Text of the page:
First – the Word – 1766:
Enlightenment arrives as people take to the skies in balloons, they are no longer constrained by geography. The first commercial dirigibles are launched in 1785. Traders from India travel the Silk Road, bringing with them the substance that will later become known as Ambinium – a rock that floats when treated with simple acids.
Cities in the Sky – 1800:
The experiments on Ambinium and the development of airships leads to sky cities – large vessels that can dock and stay off the ground for long periods. This affluent move into the clouds is to exploit the benefits; with no houses, there is no tax, trade is free and above the law. Gambling finds a new home.
Sky Piracy – 1815:
The arrival of sky pirates soon puts paid to the golden age of airborne life. With no law enforcement or other defence, the floating palaces are sitting targets. People begin arming themselves and the “Air Wars” begin.
Air Tax – 1817:
To close the loophole exploited by dirigible owners, the government passes a law which taxes tethered aviation. The revenues generated, the government claims, are being used to fund the war against sky pirates.
Reformation – 1840:
A schism occurs within the Church of England. The debated doctrine is believed to encourage the continuation of occult-like practices. The debate gives rise to the Aesthetics movement. The Church survives the schism, but purges many Aesthetics. They are labelled heretics and in some remote villages, burnt at the stake.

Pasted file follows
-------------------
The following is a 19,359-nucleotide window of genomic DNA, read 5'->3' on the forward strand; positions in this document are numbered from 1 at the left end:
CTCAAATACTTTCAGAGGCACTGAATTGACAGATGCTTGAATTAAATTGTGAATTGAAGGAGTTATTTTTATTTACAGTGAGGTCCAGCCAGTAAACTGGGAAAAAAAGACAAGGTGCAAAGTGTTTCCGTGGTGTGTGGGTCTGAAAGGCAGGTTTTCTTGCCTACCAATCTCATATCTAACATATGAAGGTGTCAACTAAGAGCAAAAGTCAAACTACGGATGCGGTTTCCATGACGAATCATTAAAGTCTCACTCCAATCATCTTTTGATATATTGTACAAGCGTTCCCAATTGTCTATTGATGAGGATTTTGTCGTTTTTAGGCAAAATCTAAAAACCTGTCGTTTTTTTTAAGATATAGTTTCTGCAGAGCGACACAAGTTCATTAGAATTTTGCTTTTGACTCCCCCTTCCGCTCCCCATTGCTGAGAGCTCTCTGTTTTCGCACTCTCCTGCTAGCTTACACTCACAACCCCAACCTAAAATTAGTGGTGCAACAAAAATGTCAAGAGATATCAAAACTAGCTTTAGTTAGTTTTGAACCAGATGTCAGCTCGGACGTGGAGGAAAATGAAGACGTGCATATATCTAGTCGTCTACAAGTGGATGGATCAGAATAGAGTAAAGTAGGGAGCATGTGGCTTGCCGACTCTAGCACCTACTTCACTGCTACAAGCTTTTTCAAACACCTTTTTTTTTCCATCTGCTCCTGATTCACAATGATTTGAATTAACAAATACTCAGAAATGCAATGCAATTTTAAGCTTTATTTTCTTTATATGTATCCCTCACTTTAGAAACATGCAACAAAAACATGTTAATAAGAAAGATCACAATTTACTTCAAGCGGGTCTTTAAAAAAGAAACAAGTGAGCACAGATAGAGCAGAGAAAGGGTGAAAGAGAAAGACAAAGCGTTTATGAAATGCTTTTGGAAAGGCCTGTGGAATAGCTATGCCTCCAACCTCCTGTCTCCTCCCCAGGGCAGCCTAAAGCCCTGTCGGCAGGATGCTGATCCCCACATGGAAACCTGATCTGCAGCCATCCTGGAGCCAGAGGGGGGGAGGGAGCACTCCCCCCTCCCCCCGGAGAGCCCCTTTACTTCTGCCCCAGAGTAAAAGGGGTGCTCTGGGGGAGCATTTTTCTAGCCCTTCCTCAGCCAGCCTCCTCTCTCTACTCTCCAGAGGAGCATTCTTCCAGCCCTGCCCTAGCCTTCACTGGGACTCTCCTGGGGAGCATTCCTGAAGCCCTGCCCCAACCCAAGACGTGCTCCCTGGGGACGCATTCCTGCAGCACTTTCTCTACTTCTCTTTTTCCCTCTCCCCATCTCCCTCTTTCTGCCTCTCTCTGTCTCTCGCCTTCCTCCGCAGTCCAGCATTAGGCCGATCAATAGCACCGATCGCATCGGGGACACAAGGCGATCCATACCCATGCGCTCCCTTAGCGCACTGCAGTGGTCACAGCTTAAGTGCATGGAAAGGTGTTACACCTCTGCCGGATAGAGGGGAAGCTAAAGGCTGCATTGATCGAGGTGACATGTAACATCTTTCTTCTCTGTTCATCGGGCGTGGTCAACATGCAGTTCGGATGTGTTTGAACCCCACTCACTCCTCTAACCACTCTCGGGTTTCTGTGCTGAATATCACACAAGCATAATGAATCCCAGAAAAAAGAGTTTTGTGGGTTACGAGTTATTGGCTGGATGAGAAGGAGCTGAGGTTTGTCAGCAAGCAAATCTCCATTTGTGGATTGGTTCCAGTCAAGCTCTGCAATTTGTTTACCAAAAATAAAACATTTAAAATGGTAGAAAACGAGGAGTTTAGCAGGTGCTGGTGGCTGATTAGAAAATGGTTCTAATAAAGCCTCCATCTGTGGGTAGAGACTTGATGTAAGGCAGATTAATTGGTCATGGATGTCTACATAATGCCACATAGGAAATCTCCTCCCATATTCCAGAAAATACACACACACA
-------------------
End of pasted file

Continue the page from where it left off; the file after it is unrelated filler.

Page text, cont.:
Saryn – 1872:
The war that wasn’t. A strange new mineral is discovered in Saryn, in the outer regions of Kazakhstan. On the advice of scientists, British troops traipse halfway across the world to protect the nation’s mining rights. In the brutal conditions, fewer than 2% the soldiers reach the front line. Of those that make it, only a handful return. The mineral is never mined and the supposed life-enhancing properties of the substance are never properly investigated. Scarred by loss, the country would rather forget about the war. In response, MP’s within the House of Lords label Science “the widow-maker”.